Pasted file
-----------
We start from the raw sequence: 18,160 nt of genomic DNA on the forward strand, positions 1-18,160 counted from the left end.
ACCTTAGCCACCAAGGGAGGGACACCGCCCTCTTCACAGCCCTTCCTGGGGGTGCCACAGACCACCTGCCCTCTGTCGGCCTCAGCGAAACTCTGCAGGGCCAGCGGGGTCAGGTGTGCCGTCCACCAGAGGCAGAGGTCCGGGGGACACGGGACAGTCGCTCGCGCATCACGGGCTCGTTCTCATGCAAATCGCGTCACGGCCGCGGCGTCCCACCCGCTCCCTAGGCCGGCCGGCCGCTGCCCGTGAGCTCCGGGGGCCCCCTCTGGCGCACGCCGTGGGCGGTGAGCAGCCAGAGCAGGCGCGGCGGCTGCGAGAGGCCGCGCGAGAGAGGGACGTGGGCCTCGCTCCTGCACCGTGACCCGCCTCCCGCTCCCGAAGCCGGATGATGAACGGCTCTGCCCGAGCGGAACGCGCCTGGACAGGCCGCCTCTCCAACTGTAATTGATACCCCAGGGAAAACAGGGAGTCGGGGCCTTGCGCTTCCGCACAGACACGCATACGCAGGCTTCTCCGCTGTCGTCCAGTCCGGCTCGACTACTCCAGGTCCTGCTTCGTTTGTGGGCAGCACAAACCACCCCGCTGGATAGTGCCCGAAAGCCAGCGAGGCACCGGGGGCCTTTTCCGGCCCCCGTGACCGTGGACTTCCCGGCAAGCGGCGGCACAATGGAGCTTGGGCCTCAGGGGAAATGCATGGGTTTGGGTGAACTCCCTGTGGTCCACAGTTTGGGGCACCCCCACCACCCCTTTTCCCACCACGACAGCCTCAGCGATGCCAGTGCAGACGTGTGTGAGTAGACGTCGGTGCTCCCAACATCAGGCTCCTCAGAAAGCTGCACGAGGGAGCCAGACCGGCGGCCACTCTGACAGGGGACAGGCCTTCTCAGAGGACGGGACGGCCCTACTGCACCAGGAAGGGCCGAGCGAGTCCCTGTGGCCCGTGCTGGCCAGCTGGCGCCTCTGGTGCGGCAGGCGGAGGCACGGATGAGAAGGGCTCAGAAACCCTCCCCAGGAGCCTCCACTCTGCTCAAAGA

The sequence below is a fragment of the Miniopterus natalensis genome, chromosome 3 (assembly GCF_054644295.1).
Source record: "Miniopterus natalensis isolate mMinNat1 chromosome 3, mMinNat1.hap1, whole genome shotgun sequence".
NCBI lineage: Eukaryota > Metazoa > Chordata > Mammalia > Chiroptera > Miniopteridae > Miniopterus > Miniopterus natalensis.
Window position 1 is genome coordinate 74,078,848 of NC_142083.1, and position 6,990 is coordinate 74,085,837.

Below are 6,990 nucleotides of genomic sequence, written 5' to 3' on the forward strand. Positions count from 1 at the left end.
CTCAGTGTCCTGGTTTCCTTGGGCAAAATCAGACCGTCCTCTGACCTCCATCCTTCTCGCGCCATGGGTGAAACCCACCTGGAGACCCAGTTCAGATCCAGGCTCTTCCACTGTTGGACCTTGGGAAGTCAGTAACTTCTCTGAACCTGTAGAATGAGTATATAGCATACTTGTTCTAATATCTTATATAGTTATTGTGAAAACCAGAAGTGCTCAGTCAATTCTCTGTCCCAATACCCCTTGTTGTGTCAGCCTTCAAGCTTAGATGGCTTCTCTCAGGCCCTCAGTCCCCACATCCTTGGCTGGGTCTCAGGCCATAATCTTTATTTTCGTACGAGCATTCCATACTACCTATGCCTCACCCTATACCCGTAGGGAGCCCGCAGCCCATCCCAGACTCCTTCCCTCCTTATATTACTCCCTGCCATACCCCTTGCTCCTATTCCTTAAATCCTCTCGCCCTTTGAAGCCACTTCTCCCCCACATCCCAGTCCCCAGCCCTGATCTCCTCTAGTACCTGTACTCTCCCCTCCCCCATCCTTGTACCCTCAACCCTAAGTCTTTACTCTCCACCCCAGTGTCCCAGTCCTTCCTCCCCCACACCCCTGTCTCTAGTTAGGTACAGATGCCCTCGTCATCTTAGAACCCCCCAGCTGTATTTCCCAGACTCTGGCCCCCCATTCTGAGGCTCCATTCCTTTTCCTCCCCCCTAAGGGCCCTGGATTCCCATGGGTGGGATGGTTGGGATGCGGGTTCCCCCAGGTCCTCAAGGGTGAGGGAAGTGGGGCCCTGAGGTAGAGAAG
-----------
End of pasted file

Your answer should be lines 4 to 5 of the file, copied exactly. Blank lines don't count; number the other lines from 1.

Source record: "Miniopterus natalensis isolate mMinNat1 chromosome 3, mMinNat1.hap1, whole genome shotgun sequence".
NCBI lineage: Eukaryota > Metazoa > Chordata > Mammalia > Chiroptera > Miniopteridae > Miniopterus > Miniopterus natalensis.